I backed away from the hostel, rushed to the nearest internet cafe, Googled like a madwoman, and looked at my legs with dismay. And then, like any other self-respecting global citizen, I changed into pants, went back to the hostel, and nonchalantly checked in. Girl’s gotta get her beauty sleep, am I right?

Fast forward a few years, and these pests are now infiltrating my beloved city in record numbers, leaving New Yorkers on high alert. While my apartment has been lucky enough to have escaped the bedbug infestation wreaking havoc on New York City, this constant and ever present threat has drastically changed my life in many ways:

  • After reading about how bed bugs are infesting movie theaters, I flat out refused to go to the movies for the better part of a year. Eventually, I reconciled my fear of the movies and my desire to see Step It Up 2: The Streets by researching every movie theater on and finding two movie theaters with no bed bug reports. (I’d tell you which ones they are… but I don’t want you bringing your bed bugs to my theater.)
  • Every time I get a bug bite, I needlessly clarify the origin of the bites. This naturally arouses more suspicion from people, which is why, I assume, that people avoid me. All the time.
  • I check my mattress and sheets relentlessly for evidence of bed bugs. Whenever I think I see something, I become momentarily hysterical and surrender myself to the impending bed bug infestation by lying on my mattress similar to how I imagine Jesus did on the cross. 100% of the time this has happened, it eventually comes to my attention that the bed bug is actually lint.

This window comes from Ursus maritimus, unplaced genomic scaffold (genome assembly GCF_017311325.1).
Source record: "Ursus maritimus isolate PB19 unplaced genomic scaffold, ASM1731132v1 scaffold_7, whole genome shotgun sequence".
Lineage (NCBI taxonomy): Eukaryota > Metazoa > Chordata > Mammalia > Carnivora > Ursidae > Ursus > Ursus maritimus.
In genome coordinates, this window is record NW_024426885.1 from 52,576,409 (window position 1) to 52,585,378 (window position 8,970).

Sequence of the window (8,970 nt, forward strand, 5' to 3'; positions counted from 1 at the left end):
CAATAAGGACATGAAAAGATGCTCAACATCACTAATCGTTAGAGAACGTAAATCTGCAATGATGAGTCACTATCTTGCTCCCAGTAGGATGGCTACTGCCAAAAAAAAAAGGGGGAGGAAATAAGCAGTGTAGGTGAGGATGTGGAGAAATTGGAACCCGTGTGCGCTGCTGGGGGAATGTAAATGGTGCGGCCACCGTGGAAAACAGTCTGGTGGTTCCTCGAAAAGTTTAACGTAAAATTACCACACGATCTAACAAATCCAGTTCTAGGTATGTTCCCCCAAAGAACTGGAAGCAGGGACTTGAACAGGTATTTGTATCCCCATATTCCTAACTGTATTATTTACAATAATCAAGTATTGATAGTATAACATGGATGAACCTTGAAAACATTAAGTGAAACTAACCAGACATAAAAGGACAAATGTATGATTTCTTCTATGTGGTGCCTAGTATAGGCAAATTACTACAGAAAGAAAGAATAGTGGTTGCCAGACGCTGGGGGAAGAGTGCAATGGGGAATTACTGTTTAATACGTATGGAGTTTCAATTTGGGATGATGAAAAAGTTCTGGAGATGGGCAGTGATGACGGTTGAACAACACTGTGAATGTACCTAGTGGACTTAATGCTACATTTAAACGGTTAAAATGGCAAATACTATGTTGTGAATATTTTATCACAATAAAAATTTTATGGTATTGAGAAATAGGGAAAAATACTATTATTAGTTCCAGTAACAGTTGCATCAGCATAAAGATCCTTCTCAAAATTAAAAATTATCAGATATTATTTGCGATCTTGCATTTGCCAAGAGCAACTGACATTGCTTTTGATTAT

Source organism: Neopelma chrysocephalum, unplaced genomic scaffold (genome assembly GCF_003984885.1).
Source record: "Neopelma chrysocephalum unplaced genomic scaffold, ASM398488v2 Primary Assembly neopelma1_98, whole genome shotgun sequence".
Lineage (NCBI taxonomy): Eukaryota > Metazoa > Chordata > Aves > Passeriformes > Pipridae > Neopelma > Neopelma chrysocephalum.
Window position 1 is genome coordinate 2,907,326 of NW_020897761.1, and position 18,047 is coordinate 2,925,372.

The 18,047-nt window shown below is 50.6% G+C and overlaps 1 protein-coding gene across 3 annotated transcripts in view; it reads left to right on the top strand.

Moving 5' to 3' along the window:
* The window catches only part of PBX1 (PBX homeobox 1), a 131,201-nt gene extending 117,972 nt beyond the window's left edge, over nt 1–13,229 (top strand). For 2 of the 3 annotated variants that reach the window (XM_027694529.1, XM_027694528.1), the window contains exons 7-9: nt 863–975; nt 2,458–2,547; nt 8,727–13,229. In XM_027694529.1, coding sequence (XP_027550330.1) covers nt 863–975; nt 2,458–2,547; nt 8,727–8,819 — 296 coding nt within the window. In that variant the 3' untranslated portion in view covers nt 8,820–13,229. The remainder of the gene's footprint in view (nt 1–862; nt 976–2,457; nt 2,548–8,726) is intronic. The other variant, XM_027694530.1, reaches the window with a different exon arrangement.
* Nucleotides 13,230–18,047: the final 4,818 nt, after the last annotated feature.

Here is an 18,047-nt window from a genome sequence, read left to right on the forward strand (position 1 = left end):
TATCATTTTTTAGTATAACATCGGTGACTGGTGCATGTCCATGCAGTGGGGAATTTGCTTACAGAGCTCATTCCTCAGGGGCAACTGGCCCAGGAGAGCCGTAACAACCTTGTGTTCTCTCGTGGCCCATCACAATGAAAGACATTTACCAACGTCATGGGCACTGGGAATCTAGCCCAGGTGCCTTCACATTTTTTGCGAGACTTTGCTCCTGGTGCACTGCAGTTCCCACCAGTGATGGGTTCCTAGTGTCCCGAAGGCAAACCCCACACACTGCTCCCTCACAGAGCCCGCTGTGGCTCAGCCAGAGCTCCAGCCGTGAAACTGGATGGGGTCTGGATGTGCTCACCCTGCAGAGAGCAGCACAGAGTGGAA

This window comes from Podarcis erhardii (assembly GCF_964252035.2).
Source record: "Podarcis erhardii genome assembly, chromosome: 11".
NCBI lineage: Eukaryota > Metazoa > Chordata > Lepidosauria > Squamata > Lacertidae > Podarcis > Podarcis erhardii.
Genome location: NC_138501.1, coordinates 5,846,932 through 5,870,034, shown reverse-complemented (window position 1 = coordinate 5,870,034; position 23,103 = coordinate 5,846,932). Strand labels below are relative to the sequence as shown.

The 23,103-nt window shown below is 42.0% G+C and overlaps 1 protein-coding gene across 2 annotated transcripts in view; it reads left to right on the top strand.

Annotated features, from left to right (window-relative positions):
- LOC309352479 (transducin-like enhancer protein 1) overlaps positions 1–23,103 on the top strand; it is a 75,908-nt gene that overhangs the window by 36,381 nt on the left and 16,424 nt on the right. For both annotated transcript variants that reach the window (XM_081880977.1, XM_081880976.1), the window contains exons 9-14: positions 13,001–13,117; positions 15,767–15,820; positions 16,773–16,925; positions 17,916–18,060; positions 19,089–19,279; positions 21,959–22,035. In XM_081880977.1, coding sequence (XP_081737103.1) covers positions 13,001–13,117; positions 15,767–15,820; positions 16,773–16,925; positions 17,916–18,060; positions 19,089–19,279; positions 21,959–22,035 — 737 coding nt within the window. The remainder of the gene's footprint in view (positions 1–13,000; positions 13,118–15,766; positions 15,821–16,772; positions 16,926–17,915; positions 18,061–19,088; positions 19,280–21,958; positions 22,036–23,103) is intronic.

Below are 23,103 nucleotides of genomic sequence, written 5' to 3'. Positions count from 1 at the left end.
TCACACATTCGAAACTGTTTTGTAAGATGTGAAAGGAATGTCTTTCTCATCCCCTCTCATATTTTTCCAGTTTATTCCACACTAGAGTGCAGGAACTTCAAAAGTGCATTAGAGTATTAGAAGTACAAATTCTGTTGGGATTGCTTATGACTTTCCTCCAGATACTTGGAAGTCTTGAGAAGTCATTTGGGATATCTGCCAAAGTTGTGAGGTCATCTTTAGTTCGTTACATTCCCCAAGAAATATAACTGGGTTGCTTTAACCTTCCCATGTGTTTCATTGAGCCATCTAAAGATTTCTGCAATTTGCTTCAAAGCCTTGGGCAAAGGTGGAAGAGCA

• Out of fear of getting a bed bug on the subway, I no longer envelop fellow subway passengers in big bear hugs, even when I really think they need it/when I want to smell their strange, yet beautiful scent.

People, namely my psychiatrist, think I’m being histrionic whenever I caution them about the sinister danger of bed bugs. As a truth-teller, soothsayer, chronic malapropist, and concerned New Yorker, I leave you with this post and this Venn Diagram to decide. Good luck, World. You need it.


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Change Is Gonna Come. That’s What She Said.

Instead of a fakepartment, I’m sitting in a faux-ffice, French for “a desk in a hallway.” Rather than procrastinating graduate work, I’m on my lunch break weighing the health risks of a back alley Financial District quickie manicure.

Well, hello. It’s been awhile.

After moving to New York City in 2009, I realized that I was becoming increasingly baffled by the unnecessary complexity of normal things while staying completely unfazed by bizarre things. As it turns out, this is an early presenting symptom of becoming a New Yorker– before the cocoon and the all-black wardrobe acquisition. Noting this change, I did what any self-respecting procrastinating grad student would do: blog about it. And so, HOW TO BE A NEW YORKER was born.

Then, I fell off the face of the planet for two years, and so did this blog. My venture into social obscurity coincided with my attempts to trick people into thinking I’m employable. The blog was on lock down, I (briefly) stopped day drinking, I bought a zillion cardigans, and I started practicing saying sentences like “Pedagogical development is necessary for effective standards-based education” and “No, I do not have a criminal background” so I could say them convincingly in interviews. And once I started teaching, there was no time for anything: going out, exploring, meeting people, pooping, blogging.